This has been an exhausting week news-wise. You have the resignation of the governor of New York, Tibet is on fire, and then you now have the purchase of Bear-Stearns by JP Morgan. And then next week is the Taiwan presidental elections. I’m trying to remain as calm as I can through these events. I’ve been cursed with having to live an interesting life in interesting times.
I really don’t have that much to say about the Tibet situation. You can find your standard predictable flame war all over the internet,
and I try to avoid making points that have been made in other places. Also usually I end up being something of the voice of reason, and you sometimes just need to have people get tired of screaming at each other before you can say something sensible, and I’m just too exhausted to scream.
About Taiwan. I make no predictions about who will win. I made the mistake in 2004 of going to sleep sure that Lien Chan would win, and then being surprised in the morning when he didn’t. If Frank Hsieh wins, it will be one of the biggest surprising political upsets in politics, but big surprising political upsets do happen. About Bear-Stearns, I do have some things to say that are different.
As I mentioned in Brad Setser’s blog, this really isn’t a bailout, rather its a reaction to the fact that Chapter 11 bankruptcy law
doesn’t work for large financial institutions. The main economic purpose of Chapter 11 is to save as much as can be saved from
companies in trouble, so the first thing that a bankruptcy judge will do is to freeze debt collection and give companies even working capital so that they can keep running while everyone figures out what to do, and this can take several months.
This works well for most companies, but it works very, very badly for financial companies. The problem is that finance is a fast moving web in which people owe each other money. If you freeze one part of the web, then everything falls apart very, very quickly. Taking weeks or months to sort things out works if you are making pencils, but in finance where everything takes place in minutes or seconds, you just don’t have the time. Also if you are running a pencil factory, you still have a factory and pencils and workers and they aren’t going anywhere. In finance, all you have is trust, and trust takes years, even decades to build, and trust can disappear in an instant.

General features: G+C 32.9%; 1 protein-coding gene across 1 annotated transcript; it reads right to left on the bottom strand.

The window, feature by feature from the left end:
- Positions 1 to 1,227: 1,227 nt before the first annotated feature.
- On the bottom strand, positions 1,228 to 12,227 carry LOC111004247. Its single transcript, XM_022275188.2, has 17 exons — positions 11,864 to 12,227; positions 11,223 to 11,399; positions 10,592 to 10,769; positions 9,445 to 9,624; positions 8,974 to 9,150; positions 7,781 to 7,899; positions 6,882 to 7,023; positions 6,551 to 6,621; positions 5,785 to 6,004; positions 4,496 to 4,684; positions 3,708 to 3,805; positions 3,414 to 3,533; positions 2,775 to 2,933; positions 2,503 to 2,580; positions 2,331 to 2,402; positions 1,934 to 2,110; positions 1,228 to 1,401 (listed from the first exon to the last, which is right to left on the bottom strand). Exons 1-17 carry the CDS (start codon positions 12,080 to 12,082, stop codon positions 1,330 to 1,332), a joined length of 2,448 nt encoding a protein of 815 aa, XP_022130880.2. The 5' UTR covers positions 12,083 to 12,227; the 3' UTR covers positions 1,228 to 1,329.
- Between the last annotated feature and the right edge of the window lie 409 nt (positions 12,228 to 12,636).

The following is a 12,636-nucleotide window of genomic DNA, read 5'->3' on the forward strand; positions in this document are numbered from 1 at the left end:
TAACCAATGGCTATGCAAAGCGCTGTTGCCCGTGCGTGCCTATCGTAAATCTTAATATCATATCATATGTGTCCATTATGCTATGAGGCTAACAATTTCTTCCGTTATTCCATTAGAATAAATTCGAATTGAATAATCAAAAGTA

So what is happening is that the Federal Reserve is basically taking the role that would be played by bankruptcy court, it gave
Bear-Stearns an emergency blood transfusion that could get it to the emergency room. This is quite unique and it is something that was done in the case of Long Term Capital Management. It’s really breaking new ground here, and what happens will be studied as a guide for what happens the next time this happens (which I hope will be a long, long time from now, but who knows).
One group that comes out of this looking really bad is CITIC Securities. JP Morgan ended up paying $270 million for all of Bear Stearns and total control, whereas CITIC was about to pay $1 billion for six percent with no management control. It’s fortunate that the Chinese securities regulators failed to approve the deal otherwise, CITIC would have ended up burning $5 billion.
I think the one common thing that Spitzer, Tibet, and Bear-Stearns have in common is that it shows how quickly things can fall apart.